From break crops and livestock grazing to vineyards and wildlife habitats, the popularity of cover crops' diverse uses and benefits are expanding.
“Currently, an estimated 50,000 agricultural producers in the US are using cover crops in their systems – a figure which is projected to double by 2025 with potentially 40-50 million acres in production,” said Robert Myers, University of Missouri associate plant sciences professor.
At a recent 2-day meeting organized by forage and cover crop company Grassland Oregon, Myers indicated that the USDA-SARE (Sustainable Agriculture Research and Education) program is supportive of Western organizations working together on formation of a Western Cover Crop Council (WCCC).
“Cover Crop Councils exist to coordinate educational efforts, develop strategies and discuss means and methods to collectively improve agriculture. In essence, they keep the momentum surrounding soil health moving forward,” said Jerry Hall, director of research for Grassland Oregon. “The Western region of the U.S. is the only region presently lacking a Cover Crop Council. Grassland Oregon felt it was critical to have the entire U.S. represented and engaged. We are pleased to work with SARE, universities and agencies, and representatives of other private organizations to catalyze the formation of a Western Cover Crop Council.”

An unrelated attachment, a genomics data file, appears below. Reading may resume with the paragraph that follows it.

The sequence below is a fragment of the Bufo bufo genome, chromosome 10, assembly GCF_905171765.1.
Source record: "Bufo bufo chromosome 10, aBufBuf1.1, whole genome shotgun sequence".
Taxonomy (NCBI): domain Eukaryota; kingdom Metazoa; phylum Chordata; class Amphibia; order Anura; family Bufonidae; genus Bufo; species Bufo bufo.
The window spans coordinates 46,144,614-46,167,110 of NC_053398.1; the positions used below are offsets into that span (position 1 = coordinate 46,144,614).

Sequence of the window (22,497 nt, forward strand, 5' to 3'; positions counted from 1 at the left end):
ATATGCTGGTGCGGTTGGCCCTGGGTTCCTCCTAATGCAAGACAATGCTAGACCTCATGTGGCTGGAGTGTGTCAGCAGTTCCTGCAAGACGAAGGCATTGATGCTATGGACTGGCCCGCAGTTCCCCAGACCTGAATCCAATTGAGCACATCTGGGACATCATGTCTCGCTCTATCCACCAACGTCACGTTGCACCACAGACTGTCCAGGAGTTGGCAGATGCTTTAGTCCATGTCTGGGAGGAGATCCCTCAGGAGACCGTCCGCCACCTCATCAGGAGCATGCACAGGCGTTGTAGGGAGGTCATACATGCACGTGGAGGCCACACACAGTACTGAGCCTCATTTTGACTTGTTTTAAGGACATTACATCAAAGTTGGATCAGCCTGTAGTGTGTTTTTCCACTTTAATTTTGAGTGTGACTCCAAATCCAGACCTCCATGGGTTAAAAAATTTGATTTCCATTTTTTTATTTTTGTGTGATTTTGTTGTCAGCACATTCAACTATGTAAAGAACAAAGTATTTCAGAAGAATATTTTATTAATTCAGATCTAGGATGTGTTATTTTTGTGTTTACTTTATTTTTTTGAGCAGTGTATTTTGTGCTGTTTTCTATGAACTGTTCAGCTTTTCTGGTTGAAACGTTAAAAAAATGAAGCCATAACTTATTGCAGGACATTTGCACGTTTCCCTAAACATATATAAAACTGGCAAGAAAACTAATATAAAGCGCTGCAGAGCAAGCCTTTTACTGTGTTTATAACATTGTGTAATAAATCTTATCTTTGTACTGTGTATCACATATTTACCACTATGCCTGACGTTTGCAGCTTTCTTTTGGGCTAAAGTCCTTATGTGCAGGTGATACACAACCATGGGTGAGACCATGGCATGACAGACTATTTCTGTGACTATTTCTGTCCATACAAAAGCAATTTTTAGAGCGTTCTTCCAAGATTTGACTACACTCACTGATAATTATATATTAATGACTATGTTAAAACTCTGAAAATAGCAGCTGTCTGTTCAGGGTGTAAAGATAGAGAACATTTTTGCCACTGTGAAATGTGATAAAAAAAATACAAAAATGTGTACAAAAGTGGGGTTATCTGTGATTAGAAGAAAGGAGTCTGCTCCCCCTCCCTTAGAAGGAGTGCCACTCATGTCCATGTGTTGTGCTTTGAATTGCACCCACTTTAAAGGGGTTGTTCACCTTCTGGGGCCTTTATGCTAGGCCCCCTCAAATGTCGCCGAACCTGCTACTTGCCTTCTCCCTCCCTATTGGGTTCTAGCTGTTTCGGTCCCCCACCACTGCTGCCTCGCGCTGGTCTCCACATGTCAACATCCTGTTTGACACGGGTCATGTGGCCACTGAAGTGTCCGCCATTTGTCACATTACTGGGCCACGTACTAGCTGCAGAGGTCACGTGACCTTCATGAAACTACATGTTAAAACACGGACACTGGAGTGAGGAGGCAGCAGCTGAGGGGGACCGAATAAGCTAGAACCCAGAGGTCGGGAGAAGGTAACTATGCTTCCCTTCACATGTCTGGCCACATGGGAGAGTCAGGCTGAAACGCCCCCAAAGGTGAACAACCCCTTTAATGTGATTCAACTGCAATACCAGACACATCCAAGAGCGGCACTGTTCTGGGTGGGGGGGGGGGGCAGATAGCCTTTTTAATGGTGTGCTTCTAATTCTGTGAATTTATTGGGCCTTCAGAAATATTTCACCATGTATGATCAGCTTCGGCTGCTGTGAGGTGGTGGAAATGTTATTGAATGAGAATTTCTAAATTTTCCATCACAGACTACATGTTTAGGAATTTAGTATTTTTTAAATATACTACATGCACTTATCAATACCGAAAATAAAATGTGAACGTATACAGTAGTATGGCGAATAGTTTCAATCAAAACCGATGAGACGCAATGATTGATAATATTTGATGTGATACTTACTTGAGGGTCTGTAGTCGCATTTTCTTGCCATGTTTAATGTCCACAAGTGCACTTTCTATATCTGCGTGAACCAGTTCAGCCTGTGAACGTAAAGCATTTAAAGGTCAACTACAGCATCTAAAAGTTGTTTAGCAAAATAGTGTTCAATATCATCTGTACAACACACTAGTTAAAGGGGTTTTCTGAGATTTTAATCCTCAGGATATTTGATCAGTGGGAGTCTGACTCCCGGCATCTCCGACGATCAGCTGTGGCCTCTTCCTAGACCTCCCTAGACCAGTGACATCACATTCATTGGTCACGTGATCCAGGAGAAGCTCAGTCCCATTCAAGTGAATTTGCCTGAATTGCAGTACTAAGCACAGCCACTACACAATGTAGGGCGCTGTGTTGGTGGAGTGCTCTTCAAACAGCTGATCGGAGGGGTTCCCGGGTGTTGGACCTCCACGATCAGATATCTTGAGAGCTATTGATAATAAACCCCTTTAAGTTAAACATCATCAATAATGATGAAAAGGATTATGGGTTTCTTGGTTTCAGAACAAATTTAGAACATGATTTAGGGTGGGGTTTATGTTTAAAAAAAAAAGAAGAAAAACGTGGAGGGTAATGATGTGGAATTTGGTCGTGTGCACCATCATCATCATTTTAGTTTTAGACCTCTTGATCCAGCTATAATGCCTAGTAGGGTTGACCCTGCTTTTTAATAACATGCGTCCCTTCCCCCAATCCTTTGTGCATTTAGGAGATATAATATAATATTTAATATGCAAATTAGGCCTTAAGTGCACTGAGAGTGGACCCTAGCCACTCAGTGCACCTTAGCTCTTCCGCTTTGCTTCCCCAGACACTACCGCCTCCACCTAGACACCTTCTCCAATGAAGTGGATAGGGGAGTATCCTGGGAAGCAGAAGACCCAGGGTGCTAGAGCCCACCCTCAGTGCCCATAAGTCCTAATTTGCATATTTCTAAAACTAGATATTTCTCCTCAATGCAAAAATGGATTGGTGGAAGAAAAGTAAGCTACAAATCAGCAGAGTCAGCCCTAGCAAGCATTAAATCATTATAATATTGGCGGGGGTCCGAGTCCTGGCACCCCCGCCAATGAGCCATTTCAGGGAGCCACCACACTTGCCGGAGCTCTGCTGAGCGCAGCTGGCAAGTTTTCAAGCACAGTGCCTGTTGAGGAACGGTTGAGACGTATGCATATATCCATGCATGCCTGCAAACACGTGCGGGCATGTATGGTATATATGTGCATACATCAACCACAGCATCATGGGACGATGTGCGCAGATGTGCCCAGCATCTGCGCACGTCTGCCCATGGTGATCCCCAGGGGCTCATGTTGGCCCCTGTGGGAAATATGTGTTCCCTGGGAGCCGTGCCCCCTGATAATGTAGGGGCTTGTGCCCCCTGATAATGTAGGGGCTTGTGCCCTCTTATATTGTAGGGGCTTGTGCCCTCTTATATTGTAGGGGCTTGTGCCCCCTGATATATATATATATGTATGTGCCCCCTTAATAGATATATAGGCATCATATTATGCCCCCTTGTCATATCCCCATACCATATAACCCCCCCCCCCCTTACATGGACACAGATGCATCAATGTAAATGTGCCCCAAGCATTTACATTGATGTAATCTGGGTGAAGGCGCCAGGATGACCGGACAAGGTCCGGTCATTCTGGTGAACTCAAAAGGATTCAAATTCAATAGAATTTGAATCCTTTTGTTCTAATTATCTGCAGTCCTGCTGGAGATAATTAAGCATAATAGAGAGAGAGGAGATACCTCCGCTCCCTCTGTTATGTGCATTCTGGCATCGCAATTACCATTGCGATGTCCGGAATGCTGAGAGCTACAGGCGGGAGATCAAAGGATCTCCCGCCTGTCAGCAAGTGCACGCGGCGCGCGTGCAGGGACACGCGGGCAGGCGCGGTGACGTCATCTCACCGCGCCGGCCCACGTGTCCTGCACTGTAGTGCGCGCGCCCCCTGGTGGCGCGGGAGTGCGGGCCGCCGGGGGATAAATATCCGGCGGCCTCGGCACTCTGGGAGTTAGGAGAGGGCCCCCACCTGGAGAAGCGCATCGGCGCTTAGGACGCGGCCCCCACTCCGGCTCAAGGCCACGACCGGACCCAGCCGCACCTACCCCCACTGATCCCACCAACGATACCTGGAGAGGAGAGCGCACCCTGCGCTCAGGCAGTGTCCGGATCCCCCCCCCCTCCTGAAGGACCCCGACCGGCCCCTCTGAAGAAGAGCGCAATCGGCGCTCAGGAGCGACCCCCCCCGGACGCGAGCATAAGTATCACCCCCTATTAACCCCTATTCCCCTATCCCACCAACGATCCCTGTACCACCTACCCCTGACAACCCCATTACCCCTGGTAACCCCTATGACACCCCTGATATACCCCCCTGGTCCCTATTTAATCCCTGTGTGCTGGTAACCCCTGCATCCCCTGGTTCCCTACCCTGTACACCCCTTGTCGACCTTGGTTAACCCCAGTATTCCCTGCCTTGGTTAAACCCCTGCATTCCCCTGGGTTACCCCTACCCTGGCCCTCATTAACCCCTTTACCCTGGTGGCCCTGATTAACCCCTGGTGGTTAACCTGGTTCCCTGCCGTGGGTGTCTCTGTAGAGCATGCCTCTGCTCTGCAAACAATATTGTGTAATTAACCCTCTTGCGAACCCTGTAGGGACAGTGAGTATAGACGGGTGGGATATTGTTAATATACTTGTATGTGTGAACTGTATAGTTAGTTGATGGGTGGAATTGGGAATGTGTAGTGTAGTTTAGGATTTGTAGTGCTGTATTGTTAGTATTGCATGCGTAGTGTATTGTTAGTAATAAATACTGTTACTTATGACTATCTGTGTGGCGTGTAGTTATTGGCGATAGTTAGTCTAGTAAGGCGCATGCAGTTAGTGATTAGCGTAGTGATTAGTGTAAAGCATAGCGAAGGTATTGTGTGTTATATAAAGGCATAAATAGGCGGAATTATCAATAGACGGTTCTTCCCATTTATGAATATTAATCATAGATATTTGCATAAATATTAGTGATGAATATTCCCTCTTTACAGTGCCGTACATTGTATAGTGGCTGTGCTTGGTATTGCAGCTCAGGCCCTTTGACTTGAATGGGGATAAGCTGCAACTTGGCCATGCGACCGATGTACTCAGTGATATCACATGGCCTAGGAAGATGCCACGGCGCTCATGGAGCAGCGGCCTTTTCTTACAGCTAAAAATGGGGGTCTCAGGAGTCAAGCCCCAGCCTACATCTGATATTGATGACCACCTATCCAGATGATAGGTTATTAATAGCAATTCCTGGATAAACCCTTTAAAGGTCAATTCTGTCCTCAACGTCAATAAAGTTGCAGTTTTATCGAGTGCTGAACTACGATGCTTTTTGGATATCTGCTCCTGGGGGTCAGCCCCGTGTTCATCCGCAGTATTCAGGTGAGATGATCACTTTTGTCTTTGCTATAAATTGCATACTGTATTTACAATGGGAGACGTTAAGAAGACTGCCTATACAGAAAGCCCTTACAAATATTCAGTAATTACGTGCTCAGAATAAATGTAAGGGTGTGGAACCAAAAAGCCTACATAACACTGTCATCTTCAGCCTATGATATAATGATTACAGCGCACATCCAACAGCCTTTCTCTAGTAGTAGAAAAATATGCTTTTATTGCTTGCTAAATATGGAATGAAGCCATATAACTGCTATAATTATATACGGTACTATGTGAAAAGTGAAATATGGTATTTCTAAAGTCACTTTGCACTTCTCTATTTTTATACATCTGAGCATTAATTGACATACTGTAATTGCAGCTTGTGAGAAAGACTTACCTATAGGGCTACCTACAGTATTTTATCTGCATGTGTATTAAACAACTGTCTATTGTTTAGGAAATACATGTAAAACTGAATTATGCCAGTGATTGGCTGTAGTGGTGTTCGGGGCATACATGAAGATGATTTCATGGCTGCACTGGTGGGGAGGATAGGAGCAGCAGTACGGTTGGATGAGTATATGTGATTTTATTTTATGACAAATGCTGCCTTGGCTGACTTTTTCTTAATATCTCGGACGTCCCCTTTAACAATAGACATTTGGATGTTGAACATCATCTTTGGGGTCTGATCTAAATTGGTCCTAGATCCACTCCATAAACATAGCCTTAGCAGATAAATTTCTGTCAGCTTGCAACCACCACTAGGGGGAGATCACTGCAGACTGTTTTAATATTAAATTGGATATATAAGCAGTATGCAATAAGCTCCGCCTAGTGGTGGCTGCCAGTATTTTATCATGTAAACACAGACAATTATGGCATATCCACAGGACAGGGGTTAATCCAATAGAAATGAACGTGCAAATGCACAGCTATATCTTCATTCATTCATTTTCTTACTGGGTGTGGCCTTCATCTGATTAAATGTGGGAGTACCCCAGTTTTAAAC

During the event, cover crop tour attendants, which included producers and representatives from conservation groups, universities and seed companies, learned about the differences between cover crop species and the difference between varieties within species.
“It’s important that we move past speaking of species only and start talking about varieties,” shared Hall. “We’ve made great strides in breeding varieties with significant improvements such as increasing Nitrogen contribution and cold tolerance. These advancements provide powerful new tools to farmers who expect performance and consistent results. When recommending cover crop species – varieties make a huge difference.”